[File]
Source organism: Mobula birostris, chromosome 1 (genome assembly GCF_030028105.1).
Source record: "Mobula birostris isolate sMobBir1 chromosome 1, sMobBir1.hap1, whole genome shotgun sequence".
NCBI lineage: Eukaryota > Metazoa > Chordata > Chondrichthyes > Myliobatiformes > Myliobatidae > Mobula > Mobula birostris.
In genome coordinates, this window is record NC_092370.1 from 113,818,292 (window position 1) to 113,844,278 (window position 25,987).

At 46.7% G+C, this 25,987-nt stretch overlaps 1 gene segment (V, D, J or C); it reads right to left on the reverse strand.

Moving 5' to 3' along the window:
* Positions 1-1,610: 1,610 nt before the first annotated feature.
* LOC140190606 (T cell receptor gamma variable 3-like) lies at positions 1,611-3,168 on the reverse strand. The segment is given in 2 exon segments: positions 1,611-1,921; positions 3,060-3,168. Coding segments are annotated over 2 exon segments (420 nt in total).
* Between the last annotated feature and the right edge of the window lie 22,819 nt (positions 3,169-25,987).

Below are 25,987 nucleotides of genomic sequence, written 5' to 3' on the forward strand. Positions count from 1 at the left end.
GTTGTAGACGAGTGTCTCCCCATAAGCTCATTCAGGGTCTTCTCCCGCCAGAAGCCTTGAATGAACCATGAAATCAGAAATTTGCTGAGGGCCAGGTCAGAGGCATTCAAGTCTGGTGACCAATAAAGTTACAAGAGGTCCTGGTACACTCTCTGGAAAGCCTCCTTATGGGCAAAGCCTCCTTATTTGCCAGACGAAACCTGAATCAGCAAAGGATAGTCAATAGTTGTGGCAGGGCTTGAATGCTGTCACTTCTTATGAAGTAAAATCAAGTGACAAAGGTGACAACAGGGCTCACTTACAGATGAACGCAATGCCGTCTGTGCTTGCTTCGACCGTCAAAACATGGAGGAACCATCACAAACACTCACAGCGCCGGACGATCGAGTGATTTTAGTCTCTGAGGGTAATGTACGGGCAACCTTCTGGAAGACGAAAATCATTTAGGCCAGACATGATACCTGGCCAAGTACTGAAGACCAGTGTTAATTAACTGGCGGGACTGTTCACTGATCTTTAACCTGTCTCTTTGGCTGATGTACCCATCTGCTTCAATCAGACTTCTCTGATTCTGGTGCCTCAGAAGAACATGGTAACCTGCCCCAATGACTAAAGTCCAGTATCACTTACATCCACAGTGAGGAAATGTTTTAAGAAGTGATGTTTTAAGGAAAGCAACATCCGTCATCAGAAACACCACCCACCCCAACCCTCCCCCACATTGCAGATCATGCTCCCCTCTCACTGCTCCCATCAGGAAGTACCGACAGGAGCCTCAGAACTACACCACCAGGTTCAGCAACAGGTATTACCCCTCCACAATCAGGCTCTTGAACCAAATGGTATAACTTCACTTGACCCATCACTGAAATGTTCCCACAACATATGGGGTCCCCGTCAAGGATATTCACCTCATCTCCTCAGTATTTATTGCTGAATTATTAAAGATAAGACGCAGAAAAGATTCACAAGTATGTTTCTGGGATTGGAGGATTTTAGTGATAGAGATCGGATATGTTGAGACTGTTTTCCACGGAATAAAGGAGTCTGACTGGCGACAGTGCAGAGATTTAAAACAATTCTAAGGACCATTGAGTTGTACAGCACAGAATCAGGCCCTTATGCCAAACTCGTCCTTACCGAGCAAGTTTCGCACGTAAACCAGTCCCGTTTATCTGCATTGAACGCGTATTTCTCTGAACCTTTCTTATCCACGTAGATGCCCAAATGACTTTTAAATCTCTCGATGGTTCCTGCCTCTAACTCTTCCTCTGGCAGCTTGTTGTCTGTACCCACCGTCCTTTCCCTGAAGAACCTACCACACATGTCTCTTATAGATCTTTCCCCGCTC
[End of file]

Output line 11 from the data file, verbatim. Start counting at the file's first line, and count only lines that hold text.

GTTGTAGACGAGTGTCTCCCCATAAGCTCATTCAGGGTCTTCTCCCGCCAGAAGCCTTGAATGAACCATGAAATCAGAAATTTGCTGAGGGCCAGGTCAGAGGCATTCAAGTCTGGTGACCAATAAAGTTACAAGAGGTCCTGGTACACTCTCTGGAAAGCCTCCTTATGGGCAAAGCCTCCTTATTTGCCAGACGAAACCTGAATCAGCAAAGGATAGTCAATAGTTGTGGCAGGGCTTGAATGCTGTCACTTCTTATGAAGTAAAATCAAGTGACAAAGGTGACAACAGGGCTCACTTACAGATGAACGCAATGCCGTCTGTGCTTGCTTCGACCGTCAAAACATGGAGGAACCATCACAAACACTCACAGCGCCGGACGATCGAGTGATTTTAGTCTCTGAGGGTAATGTACGGGCAACCTTCTGGAAGACGAAAATCATTTAGGCCAGACATGATACCTGGCCAAGTACTGAAGACCAGTGTTAATTAACTGGCGGGACTGTTCACTGATCTTTAACCTGTCTCTTTGGCTGATGTACCCATCTGCTTCAATCAGACTTCTCTGATTCTGGTGCCTCAGAAGAACATGGTAACCTGCCCCAATGACTAAAGTCCAGTATCACTTACATCCACAGTGAGGAAATGTTTTAAGAAGTGATGTTTTAAGGAAAGCAACATCCGTCATCAGAAACACCACCCACCCCAACCCTCCCCCACATTGCAGATCATGCTCCCCTCTCACTGCTCCCATCAGGAAGTACCGACAGGAGCCTCAGAACTACACCACCAGGTTCAGCAACAGGTATTACCCCTCCACAATCAGGCTCTTGAACCAAATGGTATAACTTCACTTGACCCATCACTGAAATGTTCCCACAACATATGGGGTCCCCGTCAAGGATATTCACCTCATCTCCTCAGTATTTATTGCTGAATTATTAAAGATAAGACGCAGAAAAGATTCACAAGTATGTTTCTGGGATTGGAGGATTTTAGTGATAGAGATCGGATATGTTGAGACTGTTTTCCACGGAATAAAGGAGTCTGACTGGCGACAGTGCAGAGATTTAAAACAATTCTAAGGACCATTGAGTTGTACAGCACAGAATCAGGCCCTTATGCCAAACTCGTCCTTACCGAGCAAGTTTCGCACGTAAACCAGTCCCGTTTATCTGCATTGAACGCGTATTTCTCTGAACCTTTCTTATCCACGTAGATGCCCAAATGACTTTTAAATCTCTCGATGGTTCCTGCCTCTAACTCTTCCTCTGGCAGCTTGTTGTCTGTACCCACCGTCCTTTCCCTGAAGAACCTACCACACATGTCTCTTATAGATCTTTCCCCGCTC